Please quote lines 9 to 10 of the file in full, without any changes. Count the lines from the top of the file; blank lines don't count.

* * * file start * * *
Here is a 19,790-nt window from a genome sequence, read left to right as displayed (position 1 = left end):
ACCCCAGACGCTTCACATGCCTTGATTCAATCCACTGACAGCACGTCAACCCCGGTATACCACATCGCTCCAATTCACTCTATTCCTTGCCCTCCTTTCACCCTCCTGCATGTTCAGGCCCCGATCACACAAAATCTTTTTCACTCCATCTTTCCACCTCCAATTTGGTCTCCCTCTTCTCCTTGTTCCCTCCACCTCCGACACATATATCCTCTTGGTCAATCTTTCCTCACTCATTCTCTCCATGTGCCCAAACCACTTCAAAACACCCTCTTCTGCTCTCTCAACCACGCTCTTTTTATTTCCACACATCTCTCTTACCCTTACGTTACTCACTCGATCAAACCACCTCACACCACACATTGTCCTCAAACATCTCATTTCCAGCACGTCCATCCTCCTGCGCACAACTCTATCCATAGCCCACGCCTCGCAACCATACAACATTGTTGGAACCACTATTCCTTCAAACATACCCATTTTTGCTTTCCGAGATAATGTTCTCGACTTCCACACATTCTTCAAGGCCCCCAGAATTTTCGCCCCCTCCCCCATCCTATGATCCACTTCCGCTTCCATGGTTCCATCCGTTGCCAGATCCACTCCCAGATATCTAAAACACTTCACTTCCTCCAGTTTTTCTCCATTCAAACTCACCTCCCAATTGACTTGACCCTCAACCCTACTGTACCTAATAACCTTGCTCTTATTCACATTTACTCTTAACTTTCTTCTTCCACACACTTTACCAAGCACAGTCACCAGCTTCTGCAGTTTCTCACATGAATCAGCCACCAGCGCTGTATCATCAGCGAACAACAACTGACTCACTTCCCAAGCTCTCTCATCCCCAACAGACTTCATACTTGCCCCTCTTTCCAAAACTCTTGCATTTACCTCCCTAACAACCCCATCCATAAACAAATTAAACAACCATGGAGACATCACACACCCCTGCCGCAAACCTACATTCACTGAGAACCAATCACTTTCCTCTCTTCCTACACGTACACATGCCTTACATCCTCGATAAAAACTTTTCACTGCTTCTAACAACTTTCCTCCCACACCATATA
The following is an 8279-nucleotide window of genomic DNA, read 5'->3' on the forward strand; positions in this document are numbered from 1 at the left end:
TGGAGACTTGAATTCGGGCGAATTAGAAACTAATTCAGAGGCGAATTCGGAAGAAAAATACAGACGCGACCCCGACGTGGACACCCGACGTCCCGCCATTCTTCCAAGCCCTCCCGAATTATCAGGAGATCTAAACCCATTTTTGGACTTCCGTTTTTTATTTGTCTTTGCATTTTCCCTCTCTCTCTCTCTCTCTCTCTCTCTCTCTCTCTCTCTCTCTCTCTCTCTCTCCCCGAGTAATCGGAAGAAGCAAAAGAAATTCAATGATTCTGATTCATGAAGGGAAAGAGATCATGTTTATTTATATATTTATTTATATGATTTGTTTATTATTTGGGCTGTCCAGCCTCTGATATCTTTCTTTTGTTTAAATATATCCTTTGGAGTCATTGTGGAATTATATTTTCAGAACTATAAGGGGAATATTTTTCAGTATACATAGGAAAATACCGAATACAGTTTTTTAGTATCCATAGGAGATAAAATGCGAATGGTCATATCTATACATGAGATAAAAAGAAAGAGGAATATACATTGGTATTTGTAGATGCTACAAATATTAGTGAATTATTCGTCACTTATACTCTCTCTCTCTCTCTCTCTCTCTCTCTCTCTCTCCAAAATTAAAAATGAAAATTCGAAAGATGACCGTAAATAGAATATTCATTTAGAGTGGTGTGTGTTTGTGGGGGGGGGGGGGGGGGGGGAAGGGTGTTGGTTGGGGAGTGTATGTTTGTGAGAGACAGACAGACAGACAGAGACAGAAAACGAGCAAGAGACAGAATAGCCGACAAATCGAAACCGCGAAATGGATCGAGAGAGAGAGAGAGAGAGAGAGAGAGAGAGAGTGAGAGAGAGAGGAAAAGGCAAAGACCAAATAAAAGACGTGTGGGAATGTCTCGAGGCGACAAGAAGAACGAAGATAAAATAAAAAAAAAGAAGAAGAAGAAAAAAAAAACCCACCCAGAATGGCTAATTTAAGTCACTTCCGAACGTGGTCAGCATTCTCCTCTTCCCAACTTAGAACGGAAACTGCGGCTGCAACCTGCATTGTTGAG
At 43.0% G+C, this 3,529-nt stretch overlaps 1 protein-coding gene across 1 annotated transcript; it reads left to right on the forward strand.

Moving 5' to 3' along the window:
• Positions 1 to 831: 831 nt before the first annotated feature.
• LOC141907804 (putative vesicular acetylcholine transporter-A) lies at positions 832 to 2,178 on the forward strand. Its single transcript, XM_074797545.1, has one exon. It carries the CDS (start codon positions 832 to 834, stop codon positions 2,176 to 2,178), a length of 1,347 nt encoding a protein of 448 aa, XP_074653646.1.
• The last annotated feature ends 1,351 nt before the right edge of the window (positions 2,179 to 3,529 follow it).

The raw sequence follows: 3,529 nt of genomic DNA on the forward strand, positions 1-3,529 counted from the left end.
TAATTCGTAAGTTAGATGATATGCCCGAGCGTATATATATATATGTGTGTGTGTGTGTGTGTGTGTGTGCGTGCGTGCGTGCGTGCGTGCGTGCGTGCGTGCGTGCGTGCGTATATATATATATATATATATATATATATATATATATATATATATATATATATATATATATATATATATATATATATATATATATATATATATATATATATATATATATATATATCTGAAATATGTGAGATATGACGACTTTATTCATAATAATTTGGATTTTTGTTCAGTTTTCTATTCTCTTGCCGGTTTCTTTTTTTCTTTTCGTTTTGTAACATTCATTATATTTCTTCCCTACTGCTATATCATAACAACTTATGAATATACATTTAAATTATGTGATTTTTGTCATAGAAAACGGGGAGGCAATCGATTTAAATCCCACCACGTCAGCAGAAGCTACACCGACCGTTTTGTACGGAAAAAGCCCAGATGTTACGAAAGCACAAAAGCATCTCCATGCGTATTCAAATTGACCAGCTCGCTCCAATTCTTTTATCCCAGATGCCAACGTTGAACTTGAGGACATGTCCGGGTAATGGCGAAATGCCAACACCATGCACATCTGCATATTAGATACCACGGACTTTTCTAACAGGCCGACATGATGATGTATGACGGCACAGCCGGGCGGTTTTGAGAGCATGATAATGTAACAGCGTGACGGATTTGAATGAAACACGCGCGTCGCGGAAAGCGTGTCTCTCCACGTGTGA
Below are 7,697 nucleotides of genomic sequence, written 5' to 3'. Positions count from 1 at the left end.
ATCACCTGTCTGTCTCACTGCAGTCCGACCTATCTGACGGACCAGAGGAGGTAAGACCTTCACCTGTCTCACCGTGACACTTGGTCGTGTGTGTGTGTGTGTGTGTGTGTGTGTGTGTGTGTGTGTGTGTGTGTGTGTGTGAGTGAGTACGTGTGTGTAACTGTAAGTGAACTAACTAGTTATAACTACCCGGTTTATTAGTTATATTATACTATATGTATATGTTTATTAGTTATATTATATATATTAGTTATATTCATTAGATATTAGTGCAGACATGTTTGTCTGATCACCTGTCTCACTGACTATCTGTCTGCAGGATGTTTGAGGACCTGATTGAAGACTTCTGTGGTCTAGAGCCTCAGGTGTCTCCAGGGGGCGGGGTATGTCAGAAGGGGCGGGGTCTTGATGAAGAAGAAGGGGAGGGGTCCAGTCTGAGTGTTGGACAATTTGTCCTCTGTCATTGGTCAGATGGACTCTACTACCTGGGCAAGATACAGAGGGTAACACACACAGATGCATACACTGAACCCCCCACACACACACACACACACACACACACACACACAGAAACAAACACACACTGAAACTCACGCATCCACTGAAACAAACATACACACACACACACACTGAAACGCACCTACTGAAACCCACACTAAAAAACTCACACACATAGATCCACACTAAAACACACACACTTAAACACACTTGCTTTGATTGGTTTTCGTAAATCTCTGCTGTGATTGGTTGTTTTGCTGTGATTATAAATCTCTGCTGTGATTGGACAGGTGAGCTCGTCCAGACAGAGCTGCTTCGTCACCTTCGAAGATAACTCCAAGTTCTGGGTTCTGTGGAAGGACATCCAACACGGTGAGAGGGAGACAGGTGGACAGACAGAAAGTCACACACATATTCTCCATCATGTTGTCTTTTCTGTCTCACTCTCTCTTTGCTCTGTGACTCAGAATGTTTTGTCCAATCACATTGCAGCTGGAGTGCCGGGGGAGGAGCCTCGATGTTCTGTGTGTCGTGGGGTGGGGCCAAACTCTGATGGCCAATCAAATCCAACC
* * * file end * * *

• The last annotated feature ends 1,351 nt before the right edge of the window (positions 2,179 to 3,529 follow it).

The raw sequence follows: 3,529 nt of genomic DNA on the forward strand, positions 1-3,529 counted from the left end.